But what was the scientist supposed to do with that information?

“You were trying to catch them up.”

He couldn’t keep Destiny out of his head.

“And so, instead of following them across the field, you put on your skates.”

Hell, he couldn’t keep Young out either.

“And you took a shortcut.”

There was nothing the scientist could do to fix the problem.

“Across the stream that fed into the lake.”

He was tired of fighting Rush.

“You knew the ice was thin.”

He was tired of watching Rush fight everything.

“But you went anyway.”

And, in the end, this wasn’t Rush’s fight at all.

“The ice cracked.”

It was his.

“Too early in the season, to be skating on a river.”

It was his fight. Young’s own. It always had been. The connection he had with Rush wasn’t something to tolerate, it wasn’t something to work around, it was a battle. For his chief scientist. And Young was losing. He was losing badly.

“An’ y’fell through.”

“Oh god,” Young whispered. “Yeah.”

Rush, his hand still pressed against Young’s temple, played back the memory once more, as though certain there’d been something he’d missed in the story, some hidden meaning in falling through the ice on a gray winter’s day, the sudden shock of it erasing the anger and resentment he’d felt toward his brothers and replacing it with a fight for survival against debilitating cold. But—

There was no mystery there. It was just something that’d happened to him, long ago.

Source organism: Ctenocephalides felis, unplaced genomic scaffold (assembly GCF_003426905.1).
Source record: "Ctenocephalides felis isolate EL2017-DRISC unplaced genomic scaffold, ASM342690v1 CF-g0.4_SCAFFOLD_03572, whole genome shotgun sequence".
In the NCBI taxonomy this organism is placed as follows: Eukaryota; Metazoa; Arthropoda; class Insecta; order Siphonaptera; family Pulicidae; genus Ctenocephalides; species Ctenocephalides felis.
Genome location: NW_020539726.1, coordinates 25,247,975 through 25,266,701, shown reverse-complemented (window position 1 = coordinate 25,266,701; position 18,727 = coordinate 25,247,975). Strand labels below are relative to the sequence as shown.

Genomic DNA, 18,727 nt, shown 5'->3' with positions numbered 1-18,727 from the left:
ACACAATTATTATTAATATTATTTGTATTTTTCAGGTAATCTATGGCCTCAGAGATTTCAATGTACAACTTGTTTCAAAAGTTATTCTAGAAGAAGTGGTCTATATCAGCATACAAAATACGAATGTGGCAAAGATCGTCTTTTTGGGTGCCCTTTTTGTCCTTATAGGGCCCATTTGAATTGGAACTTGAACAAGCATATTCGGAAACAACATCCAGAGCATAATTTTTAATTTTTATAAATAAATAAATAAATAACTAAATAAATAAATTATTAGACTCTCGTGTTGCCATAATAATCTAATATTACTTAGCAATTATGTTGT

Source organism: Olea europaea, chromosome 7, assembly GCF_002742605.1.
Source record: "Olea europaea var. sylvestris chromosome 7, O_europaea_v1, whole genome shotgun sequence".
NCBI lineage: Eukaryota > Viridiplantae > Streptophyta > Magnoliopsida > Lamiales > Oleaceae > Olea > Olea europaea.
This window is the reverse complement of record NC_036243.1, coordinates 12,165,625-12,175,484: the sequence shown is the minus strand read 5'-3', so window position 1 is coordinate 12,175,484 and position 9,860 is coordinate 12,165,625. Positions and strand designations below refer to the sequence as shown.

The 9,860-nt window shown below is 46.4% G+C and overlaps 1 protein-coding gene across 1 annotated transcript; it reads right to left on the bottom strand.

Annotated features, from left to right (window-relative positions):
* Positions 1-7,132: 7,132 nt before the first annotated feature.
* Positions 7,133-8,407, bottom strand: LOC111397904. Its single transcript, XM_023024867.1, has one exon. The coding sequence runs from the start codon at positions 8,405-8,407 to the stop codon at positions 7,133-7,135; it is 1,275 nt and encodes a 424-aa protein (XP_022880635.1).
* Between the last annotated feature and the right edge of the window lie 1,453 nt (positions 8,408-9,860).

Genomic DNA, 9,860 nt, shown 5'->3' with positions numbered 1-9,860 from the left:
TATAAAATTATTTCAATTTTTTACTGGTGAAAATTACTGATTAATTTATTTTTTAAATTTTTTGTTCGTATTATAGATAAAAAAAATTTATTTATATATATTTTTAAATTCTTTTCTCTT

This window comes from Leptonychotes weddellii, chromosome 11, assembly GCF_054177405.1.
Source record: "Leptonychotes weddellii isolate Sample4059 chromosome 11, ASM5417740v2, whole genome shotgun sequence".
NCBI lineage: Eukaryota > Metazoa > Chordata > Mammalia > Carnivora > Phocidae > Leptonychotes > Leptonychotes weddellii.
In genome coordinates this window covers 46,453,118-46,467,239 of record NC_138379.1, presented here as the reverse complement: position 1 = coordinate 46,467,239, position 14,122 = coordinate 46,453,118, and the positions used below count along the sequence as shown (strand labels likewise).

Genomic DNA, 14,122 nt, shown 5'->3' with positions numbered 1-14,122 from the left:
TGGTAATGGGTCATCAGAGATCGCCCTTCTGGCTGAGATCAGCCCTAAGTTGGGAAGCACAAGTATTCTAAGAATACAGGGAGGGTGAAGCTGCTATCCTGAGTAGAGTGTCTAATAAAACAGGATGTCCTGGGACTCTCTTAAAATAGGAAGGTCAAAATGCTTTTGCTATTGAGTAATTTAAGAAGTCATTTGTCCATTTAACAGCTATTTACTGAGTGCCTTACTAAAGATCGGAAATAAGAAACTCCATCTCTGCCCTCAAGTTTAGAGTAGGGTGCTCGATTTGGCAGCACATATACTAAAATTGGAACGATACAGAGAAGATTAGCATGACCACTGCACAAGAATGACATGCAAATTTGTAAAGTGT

“Hey.” Young reached up, tangled his fingers with Rush’s, and pulled the man’s hand away from his head. “Genius. No need to write a dissertation about it. I’m just tired.”

They resumed walking.

“So.” Rush’s tone turned smooth. It had that same polished cadence he’d used at the Icarus Base. “Three older brothers. How’d that work out for you, then?”

“You making conversation?”

“I fuckin’ know how, all right?” The scientist glared at him, and, beneath the man’s flame and facet thoughts, Young felt a current of anxiety.

The scientist was worried. Worried about him.

It was almost too much to take.


Even if the misplaced concern hit as painful, there was something in the scientist’s attitude that encouraged him.

“Three older brothers’ll toughen a guy up,” Young replied.

“Undoubtedly. So tell me, are they all as—” Rush swept his hand to take in Young’s entire physique, “as you are?”

“Um,” Young said. “Not sure what that’s supposed to mean, but yeah. Probably. We all went the armed forces route, except for the oldest, who’s in law enforcement. I’m the only one who ever made it out of Earth atmosphere.”

“Ah,” Rush said.

“What about you?” Young asked. “Any siblings?”

Rush raised his eyebrows. “I certainly wasn’t so unlucky as to have three older brothers.”

“If you don’t want to tell me, genius, you can just say so.”